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Publication numberUS3864873 A
Publication typeGrant
Publication dateFeb 11, 1975
Filing dateDec 26, 1973
Priority dateDec 26, 1973
Publication numberUS 3864873 A, US 3864873A, US-A-3864873, US3864873 A, US3864873A
InventorsWatkins Jasper
Original AssigneeWatkins Jasper
Export CitationBiBTeX, EndNote, RefMan
External Links: USPTO, USPTO Assignment, Espacenet
Toy with automatically actuated speaker box
US 3864873 A
Abstract
A toy, such as a helicopter or airplane is disclosed which is intended to be selectively raised and lowered with respect to a surface. The toy includes a body portion, sensing means moveably mounted with respect to the body portion between first and second positions in response to the body being raised and lowered with respect to the surface, and prerecorded message means for presenting a first preselected message in response to the sensing means moving to its first position when the body is raised with respect to the surface. In a second embodiment, the prerecorded message means is capable of presenting a second message when the body of the toy is lowered with respect to the surface and an "on-ground" manually operable switch is actuated. The first predetermined message which may be presented when the toy is elevated with respect to the surface can be selected by manually operating an "in-flight" switch. A single pole double throw circuit arrangement is provided responsive to the sensing means which detects whether the body of the toy is raised or lowered with respect to the surface and, thereby, readies a circuit including the in flight switch whenever the body is raised with respect to the surface while breaking the circuit, including the onground switch, at the same time. When the body of the toy is on the ground, however, the status of the single pole double throw switch is changed to ready the circuit, including the on-ground switch and break the circuit, including the in-flight switch.
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United States Patent 1 Watkins 1 Feb. 11, 1975 TOY WITH AUTOMATICALLY ACTUATED SPEAKER BOX [76] Inventor: Jasper Watkins, P.O. Box 94,

Clifton, NJ. 07015 221 Filed: Dec. 26, 1973 21 Appl. No.: 428,110

[52] US. Cl. 46/232, 46/75, 46/l75 AR [51] Int. Cl A63h 27/12 [58] Field of Search 46/75, 175 AR, 232

[56] References Cited UNITED STATES PATENTS 3,024,568 3/1962 Barnett 46/232 3,733,74l 5/1973 Pipa 46/175 AR Primary ExaminerLouis G. Mancene Assistant ExaminerRobert F. Cutting Attorney, Agent, or FirmLerner, David, Littenberg & Samuel [57] ABSTRACT A toy, such as a helicopter or airplane is disclosed which is intended to be selectively raised and lowered with respect to a surface. The toy includes a body portion, sensing means moveably mounted with respect to the body portion between first and second positions in response to the body being raised and lowered with respect to the surface, and prerecorded message means for presenting a first preselected message in respons'e to the sensing means moving to its first position when the body is raised with respect to the surface. In a second embodiment, the prerecorded message means is capable of presenting a second message when the body of the toy is lowered with respect to the surface and an on-ground manually operable switch is actuated. The first predetermined message which may be presented when the toy is elevated with respect to the surface can be selected by manually operating an in-flight switch. A single pole double throw circuit arrangement is provided responsive to the sensing means which detects whether the body of the toy is raised or lowered with respect to the surface and, thereby, readies a circuit including the in flight switch whenever the body is raised with respect to the surface while breaking the circuit, including the onground switch, at the same time. When the body of the toy is on the ground, however, the status of the single pole double throw switch is changed to ready the circuit, including the on-ground switch and break the circuit, including the in-flight switch.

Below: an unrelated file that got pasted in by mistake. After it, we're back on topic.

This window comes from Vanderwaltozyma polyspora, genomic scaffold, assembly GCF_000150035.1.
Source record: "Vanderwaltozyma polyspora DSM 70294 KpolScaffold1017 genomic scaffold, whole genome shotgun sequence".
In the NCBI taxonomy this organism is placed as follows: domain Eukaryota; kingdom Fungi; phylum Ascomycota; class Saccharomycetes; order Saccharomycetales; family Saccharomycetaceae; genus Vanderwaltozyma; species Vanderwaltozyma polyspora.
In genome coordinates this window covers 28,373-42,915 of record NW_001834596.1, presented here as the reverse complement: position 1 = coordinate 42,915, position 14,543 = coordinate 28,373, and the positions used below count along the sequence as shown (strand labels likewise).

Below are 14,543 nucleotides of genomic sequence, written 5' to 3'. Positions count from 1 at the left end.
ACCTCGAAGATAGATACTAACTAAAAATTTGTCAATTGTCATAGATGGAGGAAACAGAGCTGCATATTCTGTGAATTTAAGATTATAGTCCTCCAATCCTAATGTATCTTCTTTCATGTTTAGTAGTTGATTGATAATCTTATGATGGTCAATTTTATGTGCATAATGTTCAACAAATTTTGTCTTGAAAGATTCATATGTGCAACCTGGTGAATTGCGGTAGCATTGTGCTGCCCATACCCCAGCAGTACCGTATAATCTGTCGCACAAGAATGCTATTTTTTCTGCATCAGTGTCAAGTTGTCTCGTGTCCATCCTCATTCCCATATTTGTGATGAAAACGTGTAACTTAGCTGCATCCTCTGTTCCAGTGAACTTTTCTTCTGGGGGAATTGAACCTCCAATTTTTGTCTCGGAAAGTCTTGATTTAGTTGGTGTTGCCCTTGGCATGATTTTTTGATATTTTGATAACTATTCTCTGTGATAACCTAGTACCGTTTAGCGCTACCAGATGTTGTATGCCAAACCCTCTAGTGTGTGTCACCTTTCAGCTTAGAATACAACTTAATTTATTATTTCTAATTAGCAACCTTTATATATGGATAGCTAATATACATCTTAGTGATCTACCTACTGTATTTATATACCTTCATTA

5 Claims, 7 Drawing Figures TOY WITH AUTOMATICALLY ACTUATED SPEAKER BOX FIELD OF THE INVENTION This invention relates to toys such as toy helicopters, toy airplanes, toy balloons, etc., which are intended to be raised and lowered with respect to a given surface by a child during play. More particularly, the invention relates to such-toys which include prerecordedmessages in conjunction therewith, and even more particularly relates to'such toys employing prerecorded messages which include means for automatically controlling the activation of such prerecorded messages dependent upon the status of the toy with respect to'a given surface.

BACKGROUND OF THE INVENTION In the toy industry, engineers and designers are constantly striving to develop action toys which simulate as closely as possible real life situations. Thus, it is known, for example, to produce model airplanes and model helicopters with which children can simulate endless adventures. In like fashion, on a more sophisticated level, it is known to provide model airplanes and helicopters having engine driven or battery driven propellers and rotors by which the toy can be flown either in a free flight fashion or a more limited fashion. In the latter case, the flight path is usually established by a connection between the craft and a control box which is held by the child, or, in some instances, the flight path is established by a connection established between the model and a pylon about which the model can circle.